We are developing an NIH-wide strategic plan for diversity, equity, inclusion, and accessibility (DEIA).
NIH released a “Request for Information on Proposed Updates and Long-Term Considerations for the NIH Genomic Data Sharing (GDS) Policy.” This is your opportunity to help us shape the future of the GDS Policy. Stakeholder input is the key to ensuring that NIH strikes the right balance when updating the GDS Policy. Comments will be accepted until February 28, 2022.
The White House Office of Science and Technology Policy and National Science Foundation are looking for your input to shape the work of the National Artificial Intelligence Research Resource (NAIRR) Task Force.
Common Data Elements foster rigor, facilitate data sharing, and allow multiple datasets to be integrated. They also help make data more FAIR (Findable, Accessible, Interoperable, and Reusable). Many different CDEs are currently in use and can vary across research disciplines, so we would encourage researchers check out databases like the NIH CDE Repository for examples, tools, and other related resources. Through a recently released Request for Information (NOT-LM-21-005), we seek your thoughts on how you use CDEs, potential challenges to their adoption, and how NIH might facilitate and incentivize their use to help us plan future CDE-related efforts.
Learn more about the planning process and ask questions at one of the upcoming webinars (3/9, 3/16) hosted by NIH, registration required.
Have suggestions to improve the American research environment? The National Science and Technology Council’s (NSTC’s) Joint Committee on the Research Environment (JCORE) wants to hear from you! Make your voice heard in response to JCORE’s Request for Information (RFI), seeking input on actions that Federal agencies can take, working in partnership with private industry, academic institutions, and non-profit/philanthropic organizations, to maximize the quality and effectiveness of the American research environment.
NIH is currently accepting public comments on the use of standards for capturing, integrating, and exchanging clinical data for research purposes (NOT-OD-19-150). This is a great opportunity to hear more from the community on ways to strengthen approaches that find, share, and access high-quality patient data, while also making it more interoperable and reusable. Such goals align with long-standing NIH data sharing policies and what was also called for in a related NIH strategic plan on data science.
Promoting scientific environments that can encourage and benefit from a full range of talent is necessary in biomedical research today. The NIH Common Fund is conducting strategic planning for a potential new program exploring ways to create a route of entry and advancement for talent from diverse backgrounds into independent academic faculty positions. NIH is seeking broad input on this approach from academic institutional leadership, biomedical faculty, and interested members of the public.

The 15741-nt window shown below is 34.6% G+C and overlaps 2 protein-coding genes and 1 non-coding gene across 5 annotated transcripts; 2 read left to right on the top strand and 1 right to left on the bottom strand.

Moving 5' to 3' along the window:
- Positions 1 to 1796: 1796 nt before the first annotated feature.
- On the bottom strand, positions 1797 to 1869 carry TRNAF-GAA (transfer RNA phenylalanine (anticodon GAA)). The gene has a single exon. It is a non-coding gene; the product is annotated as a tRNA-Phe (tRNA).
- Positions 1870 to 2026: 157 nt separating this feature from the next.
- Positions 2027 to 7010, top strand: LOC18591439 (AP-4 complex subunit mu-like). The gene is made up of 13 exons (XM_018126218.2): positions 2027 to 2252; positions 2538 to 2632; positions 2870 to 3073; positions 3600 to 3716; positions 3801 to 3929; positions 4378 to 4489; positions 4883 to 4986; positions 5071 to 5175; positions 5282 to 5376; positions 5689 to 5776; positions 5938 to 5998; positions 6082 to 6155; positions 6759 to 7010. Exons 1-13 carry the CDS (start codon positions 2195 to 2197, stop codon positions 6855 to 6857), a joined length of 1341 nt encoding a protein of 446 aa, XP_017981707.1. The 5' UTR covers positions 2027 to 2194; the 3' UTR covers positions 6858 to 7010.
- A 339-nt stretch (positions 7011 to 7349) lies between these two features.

NIH has long been committed to transparency into who and what we fund. We have previously discussed the value of freely-available web tools that allow you to gain insight into NIH funding decisions. Award data available via RePORT and RePORTER, for instance, include non-sensitive information such as awardee institution, principal investigator, funding levels, research abstracts, as well as associated publications, patents, and other project outcomes. The data available through RePORT are quite powerful in their own right. However, compelling arguments exist for why researchers outside NIH should have access to even more information associated with the grants process.
Comments Welcomed on the Draft Report Recommending How to Reduce Administrative Burden in Research with Laboratory Animals: A Next Step in Implementing the 21st Century Cures Act
The 21st Century Cures Act requires federal agencies to “review applicable regulations and policies for the care and use of laboratory animals and make revisions, as appropriate, to reduce administrative burden on investigators while maintaining the integrity and credibility of research finding and protection of research animals.” This past March we requested feedback from the public on ways to reduce regulatory burden while also maintaining the highest standards for protecting animal welfare and scientific integrity. You responded with constructive and helpful feedback with more than19,000 comments. Generally, many responses supported the actions initially proposed in the request, but they were balanced with concerns from animal advocacy and other groups.